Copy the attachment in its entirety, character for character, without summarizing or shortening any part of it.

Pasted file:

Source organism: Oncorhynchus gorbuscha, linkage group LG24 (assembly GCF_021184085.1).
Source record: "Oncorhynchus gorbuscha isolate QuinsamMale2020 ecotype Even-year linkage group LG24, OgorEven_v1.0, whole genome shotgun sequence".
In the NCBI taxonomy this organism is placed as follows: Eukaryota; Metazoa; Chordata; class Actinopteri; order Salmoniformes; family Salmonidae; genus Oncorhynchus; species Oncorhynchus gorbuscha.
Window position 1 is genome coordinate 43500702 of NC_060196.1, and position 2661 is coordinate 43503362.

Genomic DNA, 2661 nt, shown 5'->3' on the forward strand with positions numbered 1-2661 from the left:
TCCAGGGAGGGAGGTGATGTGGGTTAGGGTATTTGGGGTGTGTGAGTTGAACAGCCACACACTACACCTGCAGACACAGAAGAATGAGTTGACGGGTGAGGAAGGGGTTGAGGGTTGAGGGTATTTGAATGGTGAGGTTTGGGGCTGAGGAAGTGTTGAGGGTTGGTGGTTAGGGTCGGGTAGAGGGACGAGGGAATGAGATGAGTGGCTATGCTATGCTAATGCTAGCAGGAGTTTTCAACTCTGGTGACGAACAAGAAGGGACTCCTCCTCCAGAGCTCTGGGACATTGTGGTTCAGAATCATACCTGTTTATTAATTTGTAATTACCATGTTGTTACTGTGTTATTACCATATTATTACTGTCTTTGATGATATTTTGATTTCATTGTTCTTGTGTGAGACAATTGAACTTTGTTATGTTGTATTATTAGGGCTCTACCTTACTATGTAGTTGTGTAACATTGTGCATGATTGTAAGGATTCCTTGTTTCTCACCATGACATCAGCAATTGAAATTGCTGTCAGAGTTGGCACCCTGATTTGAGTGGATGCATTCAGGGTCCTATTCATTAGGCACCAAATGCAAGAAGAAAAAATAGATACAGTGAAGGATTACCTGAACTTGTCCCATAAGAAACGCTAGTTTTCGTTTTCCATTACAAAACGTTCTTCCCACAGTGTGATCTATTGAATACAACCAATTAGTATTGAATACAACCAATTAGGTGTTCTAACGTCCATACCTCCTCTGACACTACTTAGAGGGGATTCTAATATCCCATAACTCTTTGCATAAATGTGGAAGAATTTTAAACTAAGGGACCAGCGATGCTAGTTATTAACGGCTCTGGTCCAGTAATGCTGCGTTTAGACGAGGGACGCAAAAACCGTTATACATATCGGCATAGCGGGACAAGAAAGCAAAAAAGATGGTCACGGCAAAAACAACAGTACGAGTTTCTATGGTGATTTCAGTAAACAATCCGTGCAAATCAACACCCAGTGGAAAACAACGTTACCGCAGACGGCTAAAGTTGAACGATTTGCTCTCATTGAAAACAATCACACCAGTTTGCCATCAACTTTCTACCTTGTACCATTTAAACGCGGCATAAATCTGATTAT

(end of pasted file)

Source organism: Oncorhynchus gorbuscha, linkage group LG24 (assembly GCF_021184085.1).
Source record: "Oncorhynchus gorbuscha isolate QuinsamMale2020 ecotype Even-year linkage group LG24, OgorEven_v1.0, whole genome shotgun sequence".
In the NCBI taxonomy this organism is placed as follows: Eukaryota; Metazoa; Chordata; class Actinopteri; order Salmoniformes; family Salmonidae; genus Oncorhynchus; species Oncorhynchus gorbuscha.
Window position 1 is genome coordinate 43500702 of NC_060196.1, and position 2661 is coordinate 43503362.

Genomic DNA, 2661 nt, shown 5'->3' on the forward strand with positions numbered 1-2661 from the left:
TCCAGGGAGGGAGGTGATGTGGGTTAGGGTATTTGGGGTGTGTGAGTTGAACAGCCACACACTACACCTGCAGACACAGAAGAATGAGTTGACGGGTGAGGAAGGGGTTGAGGGTTGAGGGTATTTGAATGGTGAGGTTTGGGGCTGAGGAAGTGTTGAGGGTTGGTGGTTAGGGTCGGGTAGAGGGACGAGGGAATGAGATGAGTGGCTATGCTATGCTAATGCTAGCAGGAGTTTTCAACTCTGGTGACGAACAAGAAGGGACTCCTCCTCCAGAGCTCTGGGACATTGTGGTTCAGAATCATACCTGTTTATTAATTTGTAATTACCATGTTGTTACTGTGTTATTACCATATTATTACTGTCTTTGATGATATTTTGATTTCATTGTTCTTGTGTGAGACAATTGAACTTTGTTATGTTGTATTATTAGGGCTCTACCTTACTATGTAGTTGTGTAACATTGTGCATGATTGTAAGGATTCCTTGTTTCTCACCATGACATCAGCAATTGAAATTGCTGTCAGAGTTGGCACCCTGATTTGAGTGGATGCATTCAGGGTCCTATTCATTAGGCACCAAATGCAAGAAGAAAAAATAGATACAGTGAAGGATTACCTGAACTTGTCCCATAAGAAACGCTAGTTTTCGTTTTCCATTACAAAACGTTCTTCCCACAGTGTGATCTATTGAATACAACCAATTAGTATTGAATACAACCAATTAGGTGTTCTAACGTCCATACCTCCTCTGACACTACTTAGAGGGGATTCTAATATCCCATAACTCTTTGCATAAATGTGGAAGAATTTTAAACTAAGGGACCAGCGATGCTAGTTATTAACGGCTCTGGTCCAGTAATGCTGCGTTTAGACGAGGGACGCAAAAACCGTTATACATATCGGCATAGCGGGACAAGAAAGCAAAAAAGATGGTCACGGCAAAAACAACAGTACGAGTTTCTATGGTGATTTCAGTAAACAATCCGTGCAAATCAACACCCAGTGGAAAACAACGTTACCGCAGACGGCTAAAGTTGAACGATTTGCTCTCATTGAAAACAATCACACCAGTTTGCCATCAACTTTCTACCTTGTACCATTTAAACGCGGCATAAATCTGATTAT